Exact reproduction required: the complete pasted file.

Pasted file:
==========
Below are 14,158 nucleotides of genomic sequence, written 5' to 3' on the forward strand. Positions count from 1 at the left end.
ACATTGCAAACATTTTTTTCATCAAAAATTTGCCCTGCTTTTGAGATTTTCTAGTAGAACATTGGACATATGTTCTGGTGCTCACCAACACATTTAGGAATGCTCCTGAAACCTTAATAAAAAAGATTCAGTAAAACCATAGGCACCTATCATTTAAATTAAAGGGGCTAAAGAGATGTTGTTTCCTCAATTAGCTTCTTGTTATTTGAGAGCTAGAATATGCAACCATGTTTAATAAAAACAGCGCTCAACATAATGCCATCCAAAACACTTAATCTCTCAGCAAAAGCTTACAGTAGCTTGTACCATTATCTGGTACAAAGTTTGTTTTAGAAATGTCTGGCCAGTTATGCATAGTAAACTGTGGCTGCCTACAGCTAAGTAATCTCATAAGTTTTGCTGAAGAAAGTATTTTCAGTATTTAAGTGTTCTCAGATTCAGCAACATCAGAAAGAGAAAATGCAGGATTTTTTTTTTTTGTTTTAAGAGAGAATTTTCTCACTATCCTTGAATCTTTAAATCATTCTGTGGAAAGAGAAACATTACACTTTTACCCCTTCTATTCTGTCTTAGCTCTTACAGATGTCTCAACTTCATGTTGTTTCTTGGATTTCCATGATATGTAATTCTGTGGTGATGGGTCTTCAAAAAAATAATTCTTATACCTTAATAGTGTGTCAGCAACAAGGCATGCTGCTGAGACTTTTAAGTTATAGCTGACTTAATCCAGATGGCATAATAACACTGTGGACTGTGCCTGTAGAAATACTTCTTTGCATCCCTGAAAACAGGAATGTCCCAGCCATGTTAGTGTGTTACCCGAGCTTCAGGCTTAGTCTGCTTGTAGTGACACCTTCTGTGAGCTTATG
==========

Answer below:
Below are 14,158 nucleotides of genomic sequence, written 5' to 3' on the forward strand. Positions count from 1 at the left end.
ACATTGCAAACATTTTTTTCATCAAAAATTTGCCCTGCTTTTGAGATTTTCTAGTAGAACATTGGACATATGTTCTGGTGCTCACCAACACATTTAGGAATGCTCCTGAAACCTTAATAAAAAAGATTCAGTAAAACCATAGGCACCTATCATTTAAATTAAAGGGGCTAAAGAGATGTTGTTTCCTCAATTAGCTTCTTGTTATTTGAGAGCTAGAATATGCAACCATGTTTAATAAAAACAGCGCTCAACATAATGCCATCCAAAACACTTAATCTCTCAGCAAAAGCTTACAGTAGCTTGTACCATTATCTGGTACAAAGTTTGTTTTAGAAATGTCTGGCCAGTTATGCATAGTAAACTGTGGCTGCCTACAGCTAAGTAATCTCATAAGTTTTGCTGAAGAAAGTATTTTCAGTATTTAAGTGTTCTCAGATTCAGCAACATCAGAAAGAGAAAATGCAGGATTTTTTTTTTTTGTTTTAAGAGAGAATTTTCTCACTATCCTTGAATCTTTAAATCATTCTGTGGAAAGAGAAACATTACACTTTTACCCCTTCTATTCTGTCTTAGCTCTTACAGATGTCTCAACTTCATGTTGTTTCTTGGATTTCCATGATATGTAATTCTGTGGTGATGGGTCTTCAAAAAAATAATTCTTATACCTTAATAGTGTGTCAGCAACAAGGCATGCTGCTGAGACTTTTAAGTTATAGCTGACTTAATCCAGATGGCATAATAACACTGTGGACTGTGCCTGTAGAAATACTTCTTTGCATCCCTGAAAACAGGAATGTCCCAGCCATGTTAGTGTGTTACCCGAGCTTCAGGCTTAGTCTGCTTGTAGTGACACCTTCTGTGAGCTTATG